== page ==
Hard Brexiteers look wounded but Irish firms can't take soft Brexit for granted
From Boris Johnson's taped ramblings and UK government resignations to House of Commons votes on House of Lords amendments, Brexit has become messy and utterly confusing for many.
The British government won the early votes on the Brexit Withdrawal Bill, but only after agreeing to something of a last-minute climb down on Tuesday.
If its Brexit deal is voted down by the House of Commons in November, the British government will agree to a parliamentary motion, which will determine where it goes from there.
This further weakens the British government's negotiating hand with the EU, and could be seen as helping a softer Brexit. However, it might also show how even in November (nearly two-and-a-half years after the referendum) this process could still be thrown into complete uncertainty.
Predictions about the future and what will happen are now devalued to the level of sheer speculation. Nobody knows what will happen, not even the main protagonists.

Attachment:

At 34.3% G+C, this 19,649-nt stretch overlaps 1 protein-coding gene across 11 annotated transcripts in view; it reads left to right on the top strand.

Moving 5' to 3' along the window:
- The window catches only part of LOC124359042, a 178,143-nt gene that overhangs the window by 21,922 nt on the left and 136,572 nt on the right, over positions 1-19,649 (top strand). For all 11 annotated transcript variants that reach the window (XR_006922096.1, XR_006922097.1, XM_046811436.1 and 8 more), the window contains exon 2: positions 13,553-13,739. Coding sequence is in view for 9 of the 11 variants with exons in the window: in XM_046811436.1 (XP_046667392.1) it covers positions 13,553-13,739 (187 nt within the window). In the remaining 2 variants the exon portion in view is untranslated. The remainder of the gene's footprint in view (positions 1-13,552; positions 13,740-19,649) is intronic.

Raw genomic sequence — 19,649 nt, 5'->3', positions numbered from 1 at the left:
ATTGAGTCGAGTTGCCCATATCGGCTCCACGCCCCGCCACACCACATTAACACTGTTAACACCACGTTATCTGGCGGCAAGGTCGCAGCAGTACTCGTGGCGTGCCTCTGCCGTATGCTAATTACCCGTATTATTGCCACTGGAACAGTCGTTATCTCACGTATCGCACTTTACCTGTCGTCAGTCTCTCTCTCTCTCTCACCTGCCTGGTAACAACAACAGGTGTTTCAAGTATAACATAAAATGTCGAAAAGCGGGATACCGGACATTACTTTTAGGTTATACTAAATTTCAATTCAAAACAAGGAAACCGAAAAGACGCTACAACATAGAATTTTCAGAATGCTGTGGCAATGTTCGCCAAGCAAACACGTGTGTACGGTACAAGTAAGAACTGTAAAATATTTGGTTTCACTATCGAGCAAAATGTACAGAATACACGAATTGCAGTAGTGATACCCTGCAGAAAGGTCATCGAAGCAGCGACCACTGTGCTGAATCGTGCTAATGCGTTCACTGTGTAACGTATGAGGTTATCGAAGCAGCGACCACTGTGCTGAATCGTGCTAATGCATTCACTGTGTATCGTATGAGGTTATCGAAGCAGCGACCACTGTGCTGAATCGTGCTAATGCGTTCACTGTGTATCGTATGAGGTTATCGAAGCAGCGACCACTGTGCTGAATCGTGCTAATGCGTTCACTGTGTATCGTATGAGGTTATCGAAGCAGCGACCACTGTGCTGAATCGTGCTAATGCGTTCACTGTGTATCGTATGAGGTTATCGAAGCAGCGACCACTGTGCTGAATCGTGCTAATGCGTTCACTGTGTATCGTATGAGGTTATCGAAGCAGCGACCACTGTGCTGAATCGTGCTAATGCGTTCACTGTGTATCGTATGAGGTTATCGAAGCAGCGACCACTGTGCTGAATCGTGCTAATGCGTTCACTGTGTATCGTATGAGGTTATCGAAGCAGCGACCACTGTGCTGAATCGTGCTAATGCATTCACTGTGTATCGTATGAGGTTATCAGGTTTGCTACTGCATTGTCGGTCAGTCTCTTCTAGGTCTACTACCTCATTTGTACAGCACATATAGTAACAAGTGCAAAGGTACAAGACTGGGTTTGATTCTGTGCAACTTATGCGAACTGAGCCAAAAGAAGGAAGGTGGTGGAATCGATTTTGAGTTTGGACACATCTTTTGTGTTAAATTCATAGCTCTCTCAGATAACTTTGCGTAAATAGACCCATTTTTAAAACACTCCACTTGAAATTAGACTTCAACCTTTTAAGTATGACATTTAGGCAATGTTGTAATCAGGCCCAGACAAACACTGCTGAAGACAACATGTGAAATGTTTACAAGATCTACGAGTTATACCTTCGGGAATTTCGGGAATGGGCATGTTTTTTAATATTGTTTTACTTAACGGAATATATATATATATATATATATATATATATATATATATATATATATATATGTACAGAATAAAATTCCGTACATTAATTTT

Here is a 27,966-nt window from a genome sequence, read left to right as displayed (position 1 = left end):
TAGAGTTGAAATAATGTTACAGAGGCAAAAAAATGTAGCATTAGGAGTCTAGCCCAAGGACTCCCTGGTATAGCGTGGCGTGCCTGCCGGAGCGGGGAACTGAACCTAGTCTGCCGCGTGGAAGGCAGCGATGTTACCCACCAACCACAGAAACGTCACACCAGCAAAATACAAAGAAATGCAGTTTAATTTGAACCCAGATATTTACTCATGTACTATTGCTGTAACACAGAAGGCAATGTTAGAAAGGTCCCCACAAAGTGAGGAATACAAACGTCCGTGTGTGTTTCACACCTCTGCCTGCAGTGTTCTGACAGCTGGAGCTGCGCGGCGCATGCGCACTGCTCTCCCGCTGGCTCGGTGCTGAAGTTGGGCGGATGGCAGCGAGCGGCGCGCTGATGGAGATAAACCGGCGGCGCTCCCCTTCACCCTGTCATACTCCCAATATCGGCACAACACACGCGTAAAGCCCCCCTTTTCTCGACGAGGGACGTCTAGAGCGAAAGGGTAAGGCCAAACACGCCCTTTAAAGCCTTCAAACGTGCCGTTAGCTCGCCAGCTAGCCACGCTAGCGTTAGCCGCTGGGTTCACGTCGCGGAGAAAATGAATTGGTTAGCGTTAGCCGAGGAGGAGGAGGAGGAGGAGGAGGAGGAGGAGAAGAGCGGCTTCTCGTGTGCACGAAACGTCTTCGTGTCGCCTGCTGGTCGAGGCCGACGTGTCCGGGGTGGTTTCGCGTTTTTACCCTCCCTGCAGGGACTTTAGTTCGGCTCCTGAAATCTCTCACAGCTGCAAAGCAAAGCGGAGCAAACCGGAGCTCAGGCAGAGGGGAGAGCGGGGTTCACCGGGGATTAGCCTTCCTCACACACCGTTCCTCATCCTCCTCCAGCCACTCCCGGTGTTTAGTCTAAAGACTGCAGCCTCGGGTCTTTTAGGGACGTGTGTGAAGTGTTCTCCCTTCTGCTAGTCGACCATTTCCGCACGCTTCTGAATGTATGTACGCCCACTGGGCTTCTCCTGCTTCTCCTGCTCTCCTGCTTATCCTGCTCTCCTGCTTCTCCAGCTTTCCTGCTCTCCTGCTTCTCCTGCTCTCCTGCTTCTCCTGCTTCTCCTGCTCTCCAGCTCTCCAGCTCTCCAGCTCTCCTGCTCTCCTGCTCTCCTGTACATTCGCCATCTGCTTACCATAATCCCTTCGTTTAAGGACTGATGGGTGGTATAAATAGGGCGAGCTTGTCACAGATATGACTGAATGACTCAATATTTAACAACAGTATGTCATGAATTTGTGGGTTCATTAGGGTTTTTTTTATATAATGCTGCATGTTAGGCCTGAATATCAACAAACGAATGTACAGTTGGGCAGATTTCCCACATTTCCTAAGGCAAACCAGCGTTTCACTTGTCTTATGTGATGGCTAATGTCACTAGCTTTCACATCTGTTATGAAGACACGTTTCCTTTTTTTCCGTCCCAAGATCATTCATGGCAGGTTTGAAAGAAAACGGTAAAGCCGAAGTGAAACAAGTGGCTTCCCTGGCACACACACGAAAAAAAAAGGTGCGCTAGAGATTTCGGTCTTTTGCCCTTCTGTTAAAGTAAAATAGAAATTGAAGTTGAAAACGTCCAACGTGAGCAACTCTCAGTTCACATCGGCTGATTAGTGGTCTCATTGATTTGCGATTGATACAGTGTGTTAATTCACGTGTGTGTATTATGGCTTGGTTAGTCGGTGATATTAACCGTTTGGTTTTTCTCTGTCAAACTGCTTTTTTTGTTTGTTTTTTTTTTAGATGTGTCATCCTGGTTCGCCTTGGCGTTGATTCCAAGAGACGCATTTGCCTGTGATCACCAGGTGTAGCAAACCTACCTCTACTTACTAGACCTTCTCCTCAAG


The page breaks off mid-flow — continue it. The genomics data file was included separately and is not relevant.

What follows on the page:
In an attempt to pick through the confusion and read the tea leaves, here are the reasons for optimism and the reasons for pessimism from an Irish point of view.
I hasten to add there is no one "Irish point of view" or single positive outcome for this country. Additional FDI jobs to Dublin might do little for small firms along the border. The maintenance of an open Border with the North might be good for those who cross it regularly, but the cost of winning that could be a tariff and customs regime between Ireland and Britain, which is detrimental to Irish businesses that export across the Irish Sea.
The best way of articulating an outcome that is good from an "Irish point of view" is to measure the final Brexit outcome against the current status quo. Put in very broad terms, the greater the change from the current Ireland/UK position, the worse the outcome.